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Analysis

How AlphaTauri tries to avoid F1 development "banana skins"

Following the hectic period of testing and the first three races, most Formula 1 teams will be bringing their first significant updates of 2022 to Imola this weekend.

Yuki Tsunoda, AlphaTauri AT03

Yuki Tsunoda, AlphaTauri AT03

Red Bull Content Pool

Everyone has been obliged to learn quickly about their new cars, with data from the track fed back to factory, and assessed alongside the numbers from the windtunnel and CFD.

PLUS: Why F1 teams still deem windtunnel investment necessary

The added complication is the porpoising characteristic with which most teams are still struggling, and which is not easy to model back home. Throw in this year's tighter budget cap and efficient development is arguably more important than ever before – teams cannot afford to take the wrong route and waste resources on R&D projects that don't pay off.

Last season, the AlphaTauri was at times the third or fourth fastest car, with Pierre Gasly regularly qualifying in the top six. But this year the Faenza outfit has slipped back a little relative to some of its midfield rivals, and thus an update package for Imola is eagerly anticipated. It will be a big weekend for the local team.

"It's the first sort of reasonably significant update of the year," says technical director Jody Egginton. "The expectation is that we'll see a clear step forward in car performance from that, once we've got it working properly.

"The main part of the update is the floor, and there'll be a front brake duct update as well. But the floor is the big area at the moment, there's a lot of performance in there. There's a lot of banana skins if you don't get it right as well.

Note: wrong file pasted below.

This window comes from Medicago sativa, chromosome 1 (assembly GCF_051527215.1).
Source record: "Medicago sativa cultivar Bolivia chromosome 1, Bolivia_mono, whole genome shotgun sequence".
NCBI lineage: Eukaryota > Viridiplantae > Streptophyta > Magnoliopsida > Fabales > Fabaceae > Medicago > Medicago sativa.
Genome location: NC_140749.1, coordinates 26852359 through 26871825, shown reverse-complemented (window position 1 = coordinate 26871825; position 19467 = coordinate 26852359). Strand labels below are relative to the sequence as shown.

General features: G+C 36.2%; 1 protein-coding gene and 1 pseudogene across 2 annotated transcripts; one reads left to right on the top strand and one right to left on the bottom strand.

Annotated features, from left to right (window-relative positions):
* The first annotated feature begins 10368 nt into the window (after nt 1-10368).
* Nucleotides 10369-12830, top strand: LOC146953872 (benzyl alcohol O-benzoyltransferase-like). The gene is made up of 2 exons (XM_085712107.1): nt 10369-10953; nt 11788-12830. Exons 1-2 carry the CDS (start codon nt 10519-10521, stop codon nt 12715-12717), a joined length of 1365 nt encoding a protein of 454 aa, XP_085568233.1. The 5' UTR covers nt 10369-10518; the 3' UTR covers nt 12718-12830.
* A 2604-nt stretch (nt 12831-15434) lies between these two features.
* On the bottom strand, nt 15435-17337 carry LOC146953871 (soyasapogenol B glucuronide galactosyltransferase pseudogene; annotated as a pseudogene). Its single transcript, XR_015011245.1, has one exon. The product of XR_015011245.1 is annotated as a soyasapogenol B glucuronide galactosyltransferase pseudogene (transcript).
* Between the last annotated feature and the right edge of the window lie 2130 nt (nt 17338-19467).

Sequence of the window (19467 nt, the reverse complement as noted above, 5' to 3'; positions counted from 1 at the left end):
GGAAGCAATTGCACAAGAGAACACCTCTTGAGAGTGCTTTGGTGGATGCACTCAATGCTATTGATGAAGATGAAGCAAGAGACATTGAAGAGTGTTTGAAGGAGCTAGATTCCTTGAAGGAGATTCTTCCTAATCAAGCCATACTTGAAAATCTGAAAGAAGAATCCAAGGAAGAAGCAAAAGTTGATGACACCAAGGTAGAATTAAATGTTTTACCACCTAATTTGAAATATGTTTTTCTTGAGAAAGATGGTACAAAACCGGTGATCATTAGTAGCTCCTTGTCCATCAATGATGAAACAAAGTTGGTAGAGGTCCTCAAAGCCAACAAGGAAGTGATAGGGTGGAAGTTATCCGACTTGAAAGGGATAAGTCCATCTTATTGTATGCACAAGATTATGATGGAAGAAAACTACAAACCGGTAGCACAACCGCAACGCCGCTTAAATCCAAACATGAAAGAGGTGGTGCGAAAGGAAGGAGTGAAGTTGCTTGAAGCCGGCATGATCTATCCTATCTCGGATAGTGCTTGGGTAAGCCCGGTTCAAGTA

"So we're making sure that we've gone the right way. We've done a lot of subtle changes in these last events to try and put all that together, to give us a clearer view on which way we want to go with a major update for the floor."

How AlphaTauri has tackled 2022 thus far is an interesting case study, as it reflects the sort of challenges that all teams are facing. Egginton confirms that the team waited to see how the car performed on track before actively pushing on with manufacturing new parts.

"Like every team we had updates in the background," he says. "We had things that performed well in the tunnel, a range of things ready to go. We did a lot of learning, as everyone would have done in winter testing, and then we've gone to the first race.

Jody Egginton, AlphaTauri

Jody Egginton, AlphaTauri

Photo by: Red Bull Content Pool

"There's been no surprises, but there's track specifics regarding how the floor behaves, which are different to how it would have been in the previous regulations. Then we've pushed the go button on certain updates based on what we've learned in winter testing and the first race, and left some stuff on the sidelines, where we've said, 'Actually, that's not the way we want to go at the moment.'

"That's why we've delayed a little bit the first update to race four, just to make sure we were doing the right things and we were comfortable we're going the right way. There's been an awful lot of learning over these last couple of months."

AlphaTauri has followed a similar strategy to Ferrari, not making many significant changes to the car, and instead learning as much as possible about the original version. That stability has proven to be very valuable.

"We've been doing a lot of work with the base spec of the car," says Egginton. "As usual, mechanical set-up items, but we've also been playing around with very small aero updates, floor updates, floor stiffeners, small things, and trying to get a good read on that and correlate our CFD and aero models.

PLUS: Why F1's midfield over-achiever still has more to do at AlphaTauri

"We're at the point where we've pushed the button on some updates based on our learning, mainly in winter testing and the first race, and then that's our step forward. But up to now, it's been very busy just data gathering and learning, with a lot of small updates."

AlphaTauri only recently joined all its rivals in moving from a 50% windtunnel to the now standard 60%. That extra level of accuracy has helped, although dealing with porpoising remains a challenge.